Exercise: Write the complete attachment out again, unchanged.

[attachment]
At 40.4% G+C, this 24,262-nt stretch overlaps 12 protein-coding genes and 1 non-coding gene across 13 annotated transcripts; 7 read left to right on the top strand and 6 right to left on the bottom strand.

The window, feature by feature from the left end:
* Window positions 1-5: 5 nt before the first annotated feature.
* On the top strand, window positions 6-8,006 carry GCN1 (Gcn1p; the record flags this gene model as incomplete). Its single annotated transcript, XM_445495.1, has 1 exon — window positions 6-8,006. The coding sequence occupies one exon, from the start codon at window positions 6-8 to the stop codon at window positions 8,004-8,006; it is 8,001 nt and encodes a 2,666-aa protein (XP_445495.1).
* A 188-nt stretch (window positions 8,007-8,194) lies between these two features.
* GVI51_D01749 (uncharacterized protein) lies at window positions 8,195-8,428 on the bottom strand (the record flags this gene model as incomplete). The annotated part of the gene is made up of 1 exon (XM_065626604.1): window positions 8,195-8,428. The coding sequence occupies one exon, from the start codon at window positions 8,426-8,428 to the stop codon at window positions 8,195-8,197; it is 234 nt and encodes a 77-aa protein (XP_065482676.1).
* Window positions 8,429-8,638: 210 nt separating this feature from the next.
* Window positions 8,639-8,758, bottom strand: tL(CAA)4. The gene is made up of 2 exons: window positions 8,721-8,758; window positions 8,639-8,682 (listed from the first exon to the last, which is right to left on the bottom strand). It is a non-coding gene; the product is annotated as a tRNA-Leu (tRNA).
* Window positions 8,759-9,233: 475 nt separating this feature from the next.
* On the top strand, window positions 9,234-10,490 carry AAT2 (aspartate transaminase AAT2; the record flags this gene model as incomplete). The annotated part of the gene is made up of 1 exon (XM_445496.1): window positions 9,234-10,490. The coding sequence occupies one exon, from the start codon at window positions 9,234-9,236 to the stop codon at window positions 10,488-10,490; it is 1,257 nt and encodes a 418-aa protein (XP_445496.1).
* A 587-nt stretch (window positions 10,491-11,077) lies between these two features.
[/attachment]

At 40.4% G+C, this 24,262-nt stretch overlaps 12 protein-coding genes and 1 non-coding gene across 13 annotated transcripts; 7 read left to right on the top strand and 6 right to left on the bottom strand.

The window, feature by feature from the left end:
* Window positions 1-5: 5 nt before the first annotated feature.
* On the top strand, window positions 6-8,006 carry GCN1 (Gcn1p; the record flags this gene model as incomplete). Its single annotated transcript, XM_445495.1, has 1 exon — window positions 6-8,006. The coding sequence occupies one exon, from the start codon at window positions 6-8 to the stop codon at window positions 8,004-8,006; it is 8,001 nt and encodes a 2,666-aa protein (XP_445495.1).
* A 188-nt stretch (window positions 8,007-8,194) lies between these two features.
* GVI51_D01749 (uncharacterized protein) lies at window positions 8,195-8,428 on the bottom strand (the record flags this gene model as incomplete). The annotated part of the gene is made up of 1 exon (XM_065626604.1): window positions 8,195-8,428. The coding sequence occupies one exon, from the start codon at window positions 8,426-8,428 to the stop codon at window positions 8,195-8,197; it is 234 nt and encodes a 77-aa protein (XP_065482676.1).
* Window positions 8,429-8,638: 210 nt separating this feature from the next.
* Window positions 8,639-8,758, bottom strand: tL(CAA)4. The gene is made up of 2 exons: window positions 8,721-8,758; window positions 8,639-8,682 (listed from the first exon to the last, which is right to left on the bottom strand). It is a non-coding gene; the product is annotated as a tRNA-Leu (tRNA).
* Window positions 8,759-9,233: 475 nt separating this feature from the next.
* On the top strand, window positions 9,234-10,490 carry AAT2 (aspartate transaminase AAT2; the record flags this gene model as incomplete). The annotated part of the gene is made up of 1 exon (XM_445496.1): window positions 9,234-10,490. The coding sequence occupies one exon, from the start codon at window positions 9,234-9,236 to the stop codon at window positions 10,488-10,490; it is 1,257 nt and encodes a 418-aa protein (XP_445496.1).
* A 587-nt stretch (window positions 10,491-11,077) lies between these two features.